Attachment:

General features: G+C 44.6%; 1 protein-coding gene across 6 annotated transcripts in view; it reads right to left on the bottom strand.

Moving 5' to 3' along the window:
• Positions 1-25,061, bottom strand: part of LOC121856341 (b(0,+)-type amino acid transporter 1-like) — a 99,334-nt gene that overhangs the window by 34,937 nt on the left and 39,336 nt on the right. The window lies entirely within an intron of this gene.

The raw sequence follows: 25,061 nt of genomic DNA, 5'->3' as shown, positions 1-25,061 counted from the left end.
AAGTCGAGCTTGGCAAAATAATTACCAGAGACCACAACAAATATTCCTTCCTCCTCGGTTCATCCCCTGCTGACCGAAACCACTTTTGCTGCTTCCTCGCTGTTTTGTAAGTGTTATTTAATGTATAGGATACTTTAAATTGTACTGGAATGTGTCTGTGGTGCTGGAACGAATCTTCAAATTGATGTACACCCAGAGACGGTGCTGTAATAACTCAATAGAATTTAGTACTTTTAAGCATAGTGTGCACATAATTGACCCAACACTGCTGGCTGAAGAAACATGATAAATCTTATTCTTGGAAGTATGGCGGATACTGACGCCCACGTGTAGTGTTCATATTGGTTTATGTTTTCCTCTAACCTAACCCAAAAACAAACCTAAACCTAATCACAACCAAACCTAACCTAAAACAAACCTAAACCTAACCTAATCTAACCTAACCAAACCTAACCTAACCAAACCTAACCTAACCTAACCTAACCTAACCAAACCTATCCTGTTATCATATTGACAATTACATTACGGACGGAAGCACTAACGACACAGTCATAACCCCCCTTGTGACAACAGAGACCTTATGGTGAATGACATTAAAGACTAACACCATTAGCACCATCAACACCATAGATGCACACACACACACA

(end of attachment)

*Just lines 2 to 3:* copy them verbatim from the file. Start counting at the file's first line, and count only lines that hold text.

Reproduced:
Moving 5' to 3' along the window:
• Positions 1-25,061, bottom strand: part of LOC121856341 (b(0,+)-type amino acid transporter 1-like) — a 99,334-nt gene that overhangs the window by 34,937 nt on the left and 39,336 nt on the right. The window lies entirely within an intron of this gene.